Meyer writes:
"(...) The police take cover in a fraction of a second. I must get away! Anything to escape! I run to the southern edge of the cemetery and again find myself looking down the muzzle of a carabine. Its owner is disappearing into a doorway when I run directly towards him threatening him with my pistol. We are surrounded. The old man has alerted everybody. I jump over the cemetery wall landing in the Village Street, which is some metres lower. Max gasps behind me."
Meyer blames the old farmer for this situation. He seems unaware of the fact that he was spotted by the old man's neighbour. Alarmed by the gunfire, several civilians gather near the church. Two of them, Marcel Bertholet and Alphonse Gerson, are armed with a rifle which they took from a German deserter.
After some time Meyer and Bornhöft are sighted again in a garden near the Rue du Bouchat.
Gerson states:
"I reached the street and saw one of the Germans at a distance of about 30m. I aimed and fired"
Meyer:
"I hear a scream from Max. I turn and fire a couple of shots. Max is lying in the road shot. (...) I turn to the way out of the village and just in time see two more partisans guarding it. Where can I hide? I see a small door only held in place by a large stone, I take cover behind it unnoticed."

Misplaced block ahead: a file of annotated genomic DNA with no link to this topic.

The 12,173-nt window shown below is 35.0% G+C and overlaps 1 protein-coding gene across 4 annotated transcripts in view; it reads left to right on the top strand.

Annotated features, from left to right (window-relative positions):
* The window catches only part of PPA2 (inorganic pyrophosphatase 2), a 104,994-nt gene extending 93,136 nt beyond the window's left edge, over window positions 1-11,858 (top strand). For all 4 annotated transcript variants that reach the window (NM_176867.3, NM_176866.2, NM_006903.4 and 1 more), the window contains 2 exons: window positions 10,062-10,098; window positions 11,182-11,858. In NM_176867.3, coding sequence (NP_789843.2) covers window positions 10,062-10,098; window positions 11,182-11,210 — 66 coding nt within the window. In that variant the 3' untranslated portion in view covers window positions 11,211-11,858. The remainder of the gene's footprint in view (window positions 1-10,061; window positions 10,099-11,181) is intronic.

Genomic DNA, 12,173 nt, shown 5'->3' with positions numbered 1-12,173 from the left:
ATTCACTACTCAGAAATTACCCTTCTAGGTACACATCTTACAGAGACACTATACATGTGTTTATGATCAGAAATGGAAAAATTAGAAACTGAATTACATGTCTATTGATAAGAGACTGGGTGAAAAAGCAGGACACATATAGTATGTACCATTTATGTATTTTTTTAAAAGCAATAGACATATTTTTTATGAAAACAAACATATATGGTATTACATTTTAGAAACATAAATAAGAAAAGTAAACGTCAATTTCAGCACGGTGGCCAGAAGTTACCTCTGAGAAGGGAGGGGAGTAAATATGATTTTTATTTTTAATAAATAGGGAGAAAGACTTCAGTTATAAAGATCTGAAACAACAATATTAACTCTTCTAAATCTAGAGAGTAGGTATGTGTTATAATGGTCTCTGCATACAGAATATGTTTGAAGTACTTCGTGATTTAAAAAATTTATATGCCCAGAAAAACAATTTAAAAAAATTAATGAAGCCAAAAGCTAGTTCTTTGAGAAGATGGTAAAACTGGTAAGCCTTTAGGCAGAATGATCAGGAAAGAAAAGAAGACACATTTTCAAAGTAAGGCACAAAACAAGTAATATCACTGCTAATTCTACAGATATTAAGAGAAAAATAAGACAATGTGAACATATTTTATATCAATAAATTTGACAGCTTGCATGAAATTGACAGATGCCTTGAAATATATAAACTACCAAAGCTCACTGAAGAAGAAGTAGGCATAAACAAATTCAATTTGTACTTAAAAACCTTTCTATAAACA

The Chief of the Spontin Rijkswacht, François Demlenne arrives, dressed as a civilian because he was off duty that day. He immediately organises the search for the Germans. About ten Belgians, Rijkswacht and civilians, start searching the houses, gardens and backyards of Spontin.
Meyer in "Grenadiers":
"(...) I sit in the corner of a stable in complete exhaustion peering through the cracks in the door. The partisans appear in a few moments running excitedly up and down the road searching every bush, My disappearance can not be explained and they start blaming each other.(...)"
At that moment one of the Belgians noticed that the door of the shed in the Rue du Bouchat was closed. Normally this door was always open and Demlenne, the Chief of police, positioned himself several metres in front of the shed, with his men in a half circle. Rijkswachter Tilmant was present, as were Fernand Paye, Georges Hubot, Marcel Bertholet, Alphonse Gerson and Max, Demlenne's youngest son. Meyer saw them through the cracks in the door:
"(...)In a loud voice one of the partisans demands that I leave my hiding place and surrender. He promises to hand me over to the Americans and to respect the "laws of war". I do not respond to his request."
It was Demlenne who ordered him to come out.
Meyer continues: